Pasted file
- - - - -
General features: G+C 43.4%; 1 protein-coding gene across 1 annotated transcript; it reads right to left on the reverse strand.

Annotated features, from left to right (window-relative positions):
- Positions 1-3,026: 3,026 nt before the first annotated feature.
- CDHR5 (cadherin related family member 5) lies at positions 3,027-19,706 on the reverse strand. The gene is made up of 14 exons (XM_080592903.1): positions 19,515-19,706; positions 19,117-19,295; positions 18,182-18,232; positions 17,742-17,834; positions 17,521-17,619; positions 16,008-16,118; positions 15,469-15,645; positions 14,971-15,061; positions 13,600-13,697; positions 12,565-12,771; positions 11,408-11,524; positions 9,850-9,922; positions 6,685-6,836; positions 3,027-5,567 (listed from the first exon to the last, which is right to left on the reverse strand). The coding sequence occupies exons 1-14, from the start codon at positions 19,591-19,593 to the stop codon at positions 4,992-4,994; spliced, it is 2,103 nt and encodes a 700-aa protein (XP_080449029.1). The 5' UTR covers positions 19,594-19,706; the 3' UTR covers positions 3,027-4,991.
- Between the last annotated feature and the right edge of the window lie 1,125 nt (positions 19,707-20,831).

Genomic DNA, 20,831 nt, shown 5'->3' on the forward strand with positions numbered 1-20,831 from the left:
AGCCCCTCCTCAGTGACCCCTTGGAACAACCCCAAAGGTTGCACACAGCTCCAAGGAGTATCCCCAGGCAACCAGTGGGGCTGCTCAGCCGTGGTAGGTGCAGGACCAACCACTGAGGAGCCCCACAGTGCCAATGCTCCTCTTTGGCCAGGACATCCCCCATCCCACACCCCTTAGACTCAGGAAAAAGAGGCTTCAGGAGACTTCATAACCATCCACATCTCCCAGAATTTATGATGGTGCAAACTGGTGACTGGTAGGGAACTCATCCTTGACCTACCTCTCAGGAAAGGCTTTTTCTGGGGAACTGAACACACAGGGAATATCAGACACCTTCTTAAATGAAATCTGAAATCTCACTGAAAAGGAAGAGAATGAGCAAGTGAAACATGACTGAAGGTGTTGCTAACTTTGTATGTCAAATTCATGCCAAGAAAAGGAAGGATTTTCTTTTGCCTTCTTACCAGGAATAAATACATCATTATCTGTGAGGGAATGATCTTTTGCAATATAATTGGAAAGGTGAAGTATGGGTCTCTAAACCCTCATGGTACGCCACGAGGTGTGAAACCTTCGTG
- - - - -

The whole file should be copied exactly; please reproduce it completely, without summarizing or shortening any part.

General features: G+C 43.4%; 1 protein-coding gene across 1 annotated transcript; it reads right to left on the reverse strand.

Annotated features, from left to right (window-relative positions):
- Positions 1-3,026: 3,026 nt before the first annotated feature.
- CDHR5 (cadherin related family member 5) lies at positions 3,027-19,706 on the reverse strand. The gene is made up of 14 exons (XM_080592903.1): positions 19,515-19,706; positions 19,117-19,295; positions 18,182-18,232; positions 17,742-17,834; positions 17,521-17,619; positions 16,008-16,118; positions 15,469-15,645; positions 14,971-15,061; positions 13,600-13,697; positions 12,565-12,771; positions 11,408-11,524; positions 9,850-9,922; positions 6,685-6,836; positions 3,027-5,567 (listed from the first exon to the last, which is right to left on the reverse strand). The coding sequence occupies exons 1-14, from the start codon at positions 19,591-19,593 to the stop codon at positions 4,992-4,994; spliced, it is 2,103 nt and encodes a 700-aa protein (XP_080449029.1). The 5' UTR covers positions 19,594-19,706; the 3' UTR covers positions 3,027-4,991.
- Between the last annotated feature and the right edge of the window lie 1,125 nt (positions 19,707-20,831).

Genomic DNA, 20,831 nt, shown 5'->3' on the forward strand with positions numbered 1-20,831 from the left:
AGCCCCTCCTCAGTGACCCCTTGGAACAACCCCAAAGGTTGCACACAGCTCCAAGGAGTATCCCCAGGCAACCAGTGGGGCTGCTCAGCCGTGGTAGGTGCAGGACCAACCACTGAGGAGCCCCACAGTGCCAATGCTCCTCTTTGGCCAGGACATCCCCCATCCCACACCCCTTAGACTCAGGAAAAAGAGGCTTCAGGAGACTTCATAACCATCCACATCTCCCAGAATTTATGATGGTGCAAACTGGTGACTGGTAGGGAACTCATCCTTGACCTACCTCTCAGGAAAGGCTTTTTCTGGGGAACTGAACACACAGGGAATATCAGACACCTTCTTAAATGAAATCTGAAATCTCACTGAAAAGGAAGAGAATGAGCAAGTGAAACATGACTGAAGGTGTTGCTAACTTTGTATGTCAAATTCATGCCAAGAAAAGGAAGGATTTTCTTTTGCCTTCTTACCAGGAATAAATACATCATTATCTGTGAGGGAATGATCTTTTGCAATATAATTGGAAAGGTGAAGTATGGGTCTCTAAACCCTCATGGTACGCCACGAGGTGTGAAACCTTCGTG